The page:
Yesterday I attended a thought-provoking event looking at the future of badges. I must admit I was surprised when the session started as I thought it was a discussion on the future of badgers, following the recently overturned government proposal to cull our badger population. I jest, but having said that, before yesterday's session I knew as much about badges as I did about badgers ... not a whole lot!


I now understand that badges are digital tokens issued by an institution, body, organisation, and perhaps almost anyone and everyone in between to acknowledge achievement and accomplishments. Having learned this, and a lot more besides, what do I think about badges and their value?


I can absolutely see the value of badges in providing the potential to evidence wider learning outside of traditional pedagogies. However, whilst I'm fully on-board with the overarching goal and potential value of badges I have concerns about how they can be implemented and standardised to bring about real benefit.


I think the best way to explain why I think implementation is such a significant issue is by considering a real-life scenario and whilst there are many applications and uses for badges, I'll focus on the hot topic of graduate attributes and graduate employability. As a delegate said at yesterday's event it's unfortunate, but often true, that employers will often only look at the classification of the degree and where it was obtained in short-listing undergraduates. Therefore, one could reasonably state that the "degree badge" is perhaps the only thing that will open the door to graduate employment.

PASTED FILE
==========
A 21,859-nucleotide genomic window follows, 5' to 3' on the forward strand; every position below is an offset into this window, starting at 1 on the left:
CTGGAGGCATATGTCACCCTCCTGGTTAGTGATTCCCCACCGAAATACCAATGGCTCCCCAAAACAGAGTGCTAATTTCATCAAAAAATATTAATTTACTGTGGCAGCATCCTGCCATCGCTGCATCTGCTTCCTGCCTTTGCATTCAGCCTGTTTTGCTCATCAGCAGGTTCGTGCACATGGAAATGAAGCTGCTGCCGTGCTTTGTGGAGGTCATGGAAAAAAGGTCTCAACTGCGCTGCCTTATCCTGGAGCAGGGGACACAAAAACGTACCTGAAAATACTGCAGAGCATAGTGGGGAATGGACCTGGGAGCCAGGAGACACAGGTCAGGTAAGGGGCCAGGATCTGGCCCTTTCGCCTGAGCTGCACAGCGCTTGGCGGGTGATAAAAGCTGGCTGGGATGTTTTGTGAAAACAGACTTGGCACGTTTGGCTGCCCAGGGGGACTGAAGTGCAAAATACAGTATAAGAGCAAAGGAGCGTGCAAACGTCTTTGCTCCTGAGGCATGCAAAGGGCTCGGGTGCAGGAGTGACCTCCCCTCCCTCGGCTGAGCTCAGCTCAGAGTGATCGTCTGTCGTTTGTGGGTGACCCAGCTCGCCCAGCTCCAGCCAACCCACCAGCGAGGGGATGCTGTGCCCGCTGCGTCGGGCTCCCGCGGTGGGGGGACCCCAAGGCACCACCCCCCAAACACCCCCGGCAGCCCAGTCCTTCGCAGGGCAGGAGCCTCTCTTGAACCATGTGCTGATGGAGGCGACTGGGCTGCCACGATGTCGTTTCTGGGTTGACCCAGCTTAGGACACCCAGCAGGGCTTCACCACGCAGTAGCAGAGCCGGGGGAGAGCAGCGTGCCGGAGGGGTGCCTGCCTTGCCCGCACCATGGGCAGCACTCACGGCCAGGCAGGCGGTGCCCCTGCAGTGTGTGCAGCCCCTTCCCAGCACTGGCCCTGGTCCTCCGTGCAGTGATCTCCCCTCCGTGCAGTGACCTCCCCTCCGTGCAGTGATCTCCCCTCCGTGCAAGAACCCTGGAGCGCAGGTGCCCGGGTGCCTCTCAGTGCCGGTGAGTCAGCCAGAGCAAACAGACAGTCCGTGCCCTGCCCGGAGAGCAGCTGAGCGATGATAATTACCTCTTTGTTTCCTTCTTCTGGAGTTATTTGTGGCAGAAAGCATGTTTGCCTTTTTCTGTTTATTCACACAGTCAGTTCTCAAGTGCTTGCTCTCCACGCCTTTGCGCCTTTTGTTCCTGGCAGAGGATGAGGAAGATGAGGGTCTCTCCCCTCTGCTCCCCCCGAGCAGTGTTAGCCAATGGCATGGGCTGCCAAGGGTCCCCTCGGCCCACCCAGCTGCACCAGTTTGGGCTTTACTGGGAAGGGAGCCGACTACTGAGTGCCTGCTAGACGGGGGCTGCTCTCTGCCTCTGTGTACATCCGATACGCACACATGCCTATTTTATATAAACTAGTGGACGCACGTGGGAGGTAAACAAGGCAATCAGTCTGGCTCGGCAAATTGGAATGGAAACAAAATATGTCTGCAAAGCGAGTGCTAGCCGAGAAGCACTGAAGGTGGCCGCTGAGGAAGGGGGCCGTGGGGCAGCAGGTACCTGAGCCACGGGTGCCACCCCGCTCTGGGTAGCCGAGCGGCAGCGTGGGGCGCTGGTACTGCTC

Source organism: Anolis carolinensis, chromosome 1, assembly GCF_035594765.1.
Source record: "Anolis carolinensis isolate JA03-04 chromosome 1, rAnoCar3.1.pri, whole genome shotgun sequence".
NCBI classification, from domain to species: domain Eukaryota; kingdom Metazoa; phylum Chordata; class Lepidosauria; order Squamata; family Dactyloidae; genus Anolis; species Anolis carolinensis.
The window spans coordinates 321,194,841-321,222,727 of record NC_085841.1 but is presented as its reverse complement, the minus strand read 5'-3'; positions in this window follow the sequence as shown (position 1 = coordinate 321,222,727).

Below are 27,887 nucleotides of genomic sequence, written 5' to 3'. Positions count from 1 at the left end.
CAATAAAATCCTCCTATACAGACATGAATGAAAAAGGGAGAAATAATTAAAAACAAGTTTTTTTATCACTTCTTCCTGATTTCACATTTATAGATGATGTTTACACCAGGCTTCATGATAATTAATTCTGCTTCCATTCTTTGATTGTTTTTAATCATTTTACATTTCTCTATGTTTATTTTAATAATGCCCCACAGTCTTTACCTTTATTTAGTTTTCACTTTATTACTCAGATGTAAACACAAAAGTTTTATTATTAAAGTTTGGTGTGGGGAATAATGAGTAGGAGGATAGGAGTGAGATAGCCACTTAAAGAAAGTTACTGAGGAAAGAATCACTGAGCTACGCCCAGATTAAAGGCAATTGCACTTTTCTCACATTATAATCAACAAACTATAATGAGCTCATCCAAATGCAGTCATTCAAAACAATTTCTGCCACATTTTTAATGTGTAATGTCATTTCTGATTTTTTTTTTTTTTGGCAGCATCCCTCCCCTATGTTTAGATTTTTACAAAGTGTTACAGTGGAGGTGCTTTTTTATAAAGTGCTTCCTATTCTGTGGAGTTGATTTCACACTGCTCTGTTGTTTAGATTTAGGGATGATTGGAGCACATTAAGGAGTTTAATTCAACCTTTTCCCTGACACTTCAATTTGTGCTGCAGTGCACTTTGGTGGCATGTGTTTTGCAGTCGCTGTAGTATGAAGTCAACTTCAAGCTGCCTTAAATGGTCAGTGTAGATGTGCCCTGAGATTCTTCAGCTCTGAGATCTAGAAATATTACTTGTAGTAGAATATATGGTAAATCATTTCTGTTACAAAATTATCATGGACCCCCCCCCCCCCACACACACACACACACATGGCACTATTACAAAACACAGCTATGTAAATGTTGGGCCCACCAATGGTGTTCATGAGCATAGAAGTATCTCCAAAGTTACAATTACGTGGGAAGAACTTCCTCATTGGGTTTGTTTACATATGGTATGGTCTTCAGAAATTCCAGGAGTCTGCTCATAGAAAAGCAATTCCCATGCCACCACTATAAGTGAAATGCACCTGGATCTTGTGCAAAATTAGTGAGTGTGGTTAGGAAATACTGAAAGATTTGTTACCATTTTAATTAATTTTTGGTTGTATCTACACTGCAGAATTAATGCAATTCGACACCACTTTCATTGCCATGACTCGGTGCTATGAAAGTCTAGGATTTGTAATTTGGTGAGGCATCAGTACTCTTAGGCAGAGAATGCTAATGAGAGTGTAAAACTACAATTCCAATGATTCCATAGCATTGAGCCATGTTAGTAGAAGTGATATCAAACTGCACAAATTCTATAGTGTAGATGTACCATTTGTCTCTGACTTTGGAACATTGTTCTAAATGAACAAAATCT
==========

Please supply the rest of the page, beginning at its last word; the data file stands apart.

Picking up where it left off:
So, where is the real value in badges from a learner perspective? One could argue that if our culture remains one which places more emphasis on institution reputation and degree classification than on wider skills and experience then there is no inherent value in institutions issuing supplementary badges, at least for the undergraduate - since why would an employer invest time in understanding the credibility of a badge? And, yes, whilst there is meta-data behind the badges will this in reality provide anything meaningful for an employer - will an employer have the inclination to look at the data behind a badge if we reach the point of "badge saturation"? If each institution were to offer core badges for key graduate attributes - citizenship, leadership, communication, entrepreneurship and so on, and then each institution offered a badge which was largely based on these core graduate attributes, but each institution gave their badge a different acronym, with different meta-data, with this meta-data varying in clarity and criteria, and with variations in the valid elements of evidence to support the issuing of a badge; already, at an institution level, it becomes a challenge to implement, manage, and more crucially from an external perspective, a real challenge to critically assess the value of a badge.


Does this mean that what I'm really saying is this: